- Find outlets for stress relief. An outlet is often most helpful. You can do a workout, run, or go for a walk. Stress and burnout are both mental and physical. As you release tension through your body, you will feel better mentally.
- Rely on your support network. If you get home from work only to find you have more chores and tasks you don’t have the time to do, count on family and friends to help. They know how hard you work and will be happy to step in and do some laundry, make dinner, or go grocery shopping.
- Talk to someone. Try not to hide your feelings. Talking to a friend about your struggles will be a huge relief. Before talking to your friend, it is essential to ask them to hear what you had to say. Repeating traumatizing stories can result in vicarious traumatization in your friend. Events that health care professionals see daily are much different from your average day. Your workday can affect the mental health status of your friends.
- It is essential as healthcare professionals that we do not spread any vicarious traumatization to our loved ones. We do not want to have a psychological impact on them. If you do not feel comfortable talking to your friends, you can still talk to a therapist or a mental health professional.
Symptoms of Trauma in Healthcare Workers
- Researchers still investigate the causes of the Pandemic on healthcare and Emergency physician, One review of studies found the prevalence of trauma, Acute stress disorder, and other severe symptoms. 35 percent in healthcare workers experience symptoms of burnout. There are three types of traumatic experiences among healthcare workers during the Pandemic:
- Acute Stress Disorder. Acute stress is an fast reaction to a situation. It can change your mental health status immediately. Health care professionals can easily be exposed to acute stress from working with COVID-19 patients. Many experience PTSD-related symptoms as a result, including intrusive negative thoughts and memories.
- Vicarious traumatization. Trauma does not always occurs from something that happens directly to you. Vicarious traumatization can result from witnessing a horrific event. Health care workers often experience fatigue, loss of appetite, fear, sleep problems, and relationship conflicts.
- Traumatic stress. Posttraumatic stress disorder, or PTSD, causes intrusive thoughts and hyperarousal. A lot of health care workers have these symptoms, even if they do not receive a PTSD diagnosis. Traumatic stress can have a significant impact on your mental health status.
- There are studies that have found that certain risk factors make some healthcare workers more likely to develop Posttraumatic stress disorder or related symptoms due to the COVID-19 Pandemic: being younger, being female, being unmarried, quarantining, or being isolated and having a previous or existing mental Disorder.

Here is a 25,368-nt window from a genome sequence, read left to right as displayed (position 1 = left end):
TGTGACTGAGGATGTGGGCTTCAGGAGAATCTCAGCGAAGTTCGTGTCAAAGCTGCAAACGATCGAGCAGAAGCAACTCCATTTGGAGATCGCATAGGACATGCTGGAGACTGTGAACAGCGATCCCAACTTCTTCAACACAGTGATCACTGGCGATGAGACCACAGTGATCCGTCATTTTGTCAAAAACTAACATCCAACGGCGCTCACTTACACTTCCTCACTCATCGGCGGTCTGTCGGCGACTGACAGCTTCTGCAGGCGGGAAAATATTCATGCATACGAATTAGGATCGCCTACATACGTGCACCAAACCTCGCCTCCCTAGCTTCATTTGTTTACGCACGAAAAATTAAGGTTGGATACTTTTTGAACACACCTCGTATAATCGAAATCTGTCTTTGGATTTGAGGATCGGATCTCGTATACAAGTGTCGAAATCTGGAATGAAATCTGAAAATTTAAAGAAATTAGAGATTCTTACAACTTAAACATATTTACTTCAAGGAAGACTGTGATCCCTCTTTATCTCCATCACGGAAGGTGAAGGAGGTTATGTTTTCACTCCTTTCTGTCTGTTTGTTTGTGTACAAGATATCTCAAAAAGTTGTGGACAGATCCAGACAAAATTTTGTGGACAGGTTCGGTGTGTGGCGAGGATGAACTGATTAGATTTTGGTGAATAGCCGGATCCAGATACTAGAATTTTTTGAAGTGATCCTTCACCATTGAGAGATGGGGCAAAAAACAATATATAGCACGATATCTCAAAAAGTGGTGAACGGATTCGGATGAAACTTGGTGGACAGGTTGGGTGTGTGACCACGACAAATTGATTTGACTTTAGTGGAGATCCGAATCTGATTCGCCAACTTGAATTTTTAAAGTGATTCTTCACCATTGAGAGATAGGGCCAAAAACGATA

- Preventing and Managing Trauma Symptoms and changes in mental health status
- There are healthcare workers which will develop Post tramatic stressfrom the COVID-19 Pandemic. Others will have trauma-related symptoms. Preventing them may not be possible, but managing and treating symptoms is. If you have risk factors for being adversely affected by trauma, pay attention to your symptoms, mood, and behaviors. The sooner you get treatment, the better. It can prevent the onset of full-blown PTSD.
- Recovery from trauma disorders requires professional care, but you can also take other steps to manage the impact of trauma in healthcare work. Use stress-reduction strategies daily, even when you have a minute break at work. Deep breathing, visualization exercises, and meditation can reduce stress significantly and instantly.
- Also necessary is time spent with friends and family. Trauma and PTSD tend to make people feel isolated and withdrawn. Spend time with people who care about you and who can distract you from the current situation. Laughing and having a little fun amid so much trauma is not disrespectful; it’s a healthy coping strategy.
Should You Leave Your Healthcare Job?
- It may seem crazy, but if you find it impossible to cope with the COVID-19 Outbreak, consider quitting your job. If you can find another health care position or can afford to take some time off, it may be the best decision for mental and physical health. Time off can help reduce the psychological impact of the Pandemic on healthcare workers. It is important to take time for yourself. If you don’t, then your posttraumatic stress symptoms could return. Stress can affect your marital status and your relationship with your children.
- The reality is that individual healthcare workers should not be solely responsible for preventing and managing burnout—experimental medicine in techniques for you as a healthcare worker to handle. It is important that employers have a role to play in creating a healthy work environment.
- If you can find a job with hospital settings or medical center that works in teams, that addresses mental health, and supports its workers, you can continue to do the job you love but in a healthier way.
- Frontline workers and hospital staff are struggling right now. They are afraid of direct contact with COVID-19. They are in psychological distress due to the COVID-19 Outbreak. If you are a health care worker, ask for help. You are not weak if you talk to a therapist Get professional help if you need to be well and carry on doing such important work.